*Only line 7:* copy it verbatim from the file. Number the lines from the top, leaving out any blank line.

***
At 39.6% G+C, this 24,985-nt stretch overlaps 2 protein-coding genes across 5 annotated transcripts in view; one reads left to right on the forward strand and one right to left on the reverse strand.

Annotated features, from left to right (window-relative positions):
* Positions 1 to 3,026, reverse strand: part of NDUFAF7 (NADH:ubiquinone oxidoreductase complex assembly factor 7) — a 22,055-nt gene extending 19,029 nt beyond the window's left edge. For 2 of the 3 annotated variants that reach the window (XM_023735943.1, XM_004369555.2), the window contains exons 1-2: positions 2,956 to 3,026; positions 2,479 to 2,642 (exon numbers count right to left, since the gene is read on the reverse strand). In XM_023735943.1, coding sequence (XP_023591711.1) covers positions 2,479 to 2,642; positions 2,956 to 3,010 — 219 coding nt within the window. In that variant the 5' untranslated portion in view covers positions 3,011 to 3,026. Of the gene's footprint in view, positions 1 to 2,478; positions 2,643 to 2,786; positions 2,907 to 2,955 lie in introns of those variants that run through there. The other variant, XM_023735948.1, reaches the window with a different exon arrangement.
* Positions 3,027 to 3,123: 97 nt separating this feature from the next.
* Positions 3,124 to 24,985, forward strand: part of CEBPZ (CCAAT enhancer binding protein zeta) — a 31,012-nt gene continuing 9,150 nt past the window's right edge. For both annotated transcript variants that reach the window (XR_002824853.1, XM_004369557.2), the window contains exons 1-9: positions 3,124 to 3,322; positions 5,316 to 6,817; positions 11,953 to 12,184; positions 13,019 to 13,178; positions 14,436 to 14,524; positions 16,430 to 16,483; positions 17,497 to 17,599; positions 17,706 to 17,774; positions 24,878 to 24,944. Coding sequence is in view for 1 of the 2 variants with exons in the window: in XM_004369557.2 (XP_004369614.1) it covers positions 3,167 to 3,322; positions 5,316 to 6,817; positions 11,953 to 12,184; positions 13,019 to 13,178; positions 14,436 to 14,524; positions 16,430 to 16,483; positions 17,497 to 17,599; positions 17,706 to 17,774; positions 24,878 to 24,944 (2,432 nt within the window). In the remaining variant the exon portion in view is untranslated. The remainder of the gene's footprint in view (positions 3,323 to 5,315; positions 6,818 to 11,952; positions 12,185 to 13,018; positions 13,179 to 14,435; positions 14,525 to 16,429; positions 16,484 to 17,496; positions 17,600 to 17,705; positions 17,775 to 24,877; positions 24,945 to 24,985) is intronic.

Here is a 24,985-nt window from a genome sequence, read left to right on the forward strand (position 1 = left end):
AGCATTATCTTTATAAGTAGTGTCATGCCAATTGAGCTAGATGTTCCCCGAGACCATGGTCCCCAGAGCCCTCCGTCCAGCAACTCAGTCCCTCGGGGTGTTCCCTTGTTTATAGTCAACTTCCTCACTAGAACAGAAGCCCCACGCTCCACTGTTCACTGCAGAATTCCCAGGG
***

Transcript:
AGCATTATCTTTATAAGTAGTGTCATGCCAATTGAGCTAGATGTTCCCCGAGACCATGGTCCCCAGAGCCCTCCGTCCAGCAACTCAGTCCCTCGGGGTGTTCCCTTGTTTATAGTCAACTTCCTCACTAGAACAGAAGCCCCACGCTCCACTGTTCACTGCAGAATTCCCAGGG